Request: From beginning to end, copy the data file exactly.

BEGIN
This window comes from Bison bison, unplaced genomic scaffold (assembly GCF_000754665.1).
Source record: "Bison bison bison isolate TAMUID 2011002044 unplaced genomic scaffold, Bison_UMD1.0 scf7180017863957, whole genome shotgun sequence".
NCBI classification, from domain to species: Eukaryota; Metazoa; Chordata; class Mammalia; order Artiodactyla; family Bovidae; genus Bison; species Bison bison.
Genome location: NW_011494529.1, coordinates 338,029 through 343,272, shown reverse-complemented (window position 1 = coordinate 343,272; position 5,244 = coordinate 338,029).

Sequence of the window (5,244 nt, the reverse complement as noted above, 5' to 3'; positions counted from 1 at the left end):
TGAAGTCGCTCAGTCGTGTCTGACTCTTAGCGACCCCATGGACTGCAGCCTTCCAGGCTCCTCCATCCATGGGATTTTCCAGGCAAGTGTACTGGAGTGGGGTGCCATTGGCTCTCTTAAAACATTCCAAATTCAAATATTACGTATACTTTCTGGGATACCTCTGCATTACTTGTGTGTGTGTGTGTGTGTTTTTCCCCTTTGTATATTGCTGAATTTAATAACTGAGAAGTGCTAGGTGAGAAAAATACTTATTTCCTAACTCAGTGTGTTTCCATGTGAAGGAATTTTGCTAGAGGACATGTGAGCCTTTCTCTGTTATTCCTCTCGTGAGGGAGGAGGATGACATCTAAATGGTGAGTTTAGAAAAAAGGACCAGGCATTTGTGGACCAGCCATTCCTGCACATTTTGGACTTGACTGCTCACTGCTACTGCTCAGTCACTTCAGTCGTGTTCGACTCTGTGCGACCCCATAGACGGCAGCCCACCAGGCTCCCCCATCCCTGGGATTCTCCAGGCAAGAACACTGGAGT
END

This window comes from Bison bison, unplaced genomic scaffold (assembly GCF_000754665.1).
Source record: "Bison bison bison isolate TAMUID 2011002044 unplaced genomic scaffold, Bison_UMD1.0 scf7180017863957, whole genome shotgun sequence".
NCBI classification, from domain to species: Eukaryota; Metazoa; Chordata; class Mammalia; order Artiodactyla; family Bovidae; genus Bison; species Bison bison.
Genome location: NW_011494529.1, coordinates 338,029 through 343,272, shown reverse-complemented (window position 1 = coordinate 343,272; position 5,244 = coordinate 338,029).

Sequence of the window (5,244 nt, the reverse complement as noted above, 5' to 3'; positions counted from 1 at the left end):
TGAAGTCGCTCAGTCGTGTCTGACTCTTAGCGACCCCATGGACTGCAGCCTTCCAGGCTCCTCCATCCATGGGATTTTCCAGGCAAGTGTACTGGAGTGGGGTGCCATTGGCTCTCTTAAAACATTCCAAATTCAAATATTACGTATACTTTCTGGGATACCTCTGCATTACTTGTGTGTGTGTGTGTGTGTTTTTCCCCTTTGTATATTGCTGAATTTAATAACTGAGAAGTGCTAGGTGAGAAAAATACTTATTTCCTAACTCAGTGTGTTTCCATGTGAAGGAATTTTGCTAGAGGACATGTGAGCCTTTCTCTGTTATTCCTCTCGTGAGGGAGGAGGATGACATCTAAATGGTGAGTTTAGAAAAAAGGACCAGGCATTTGTGGACCAGCCATTCCTGCACATTTTGGACTTGACTGCTCACTGCTACTGCTCAGTCACTTCAGTCGTGTTCGACTCTGTGCGACCCCATAGACGGCAGCCCACCAGGCTCCCCCATCCCTGGGATTCTCCAGGCAAGAACACTGGAGT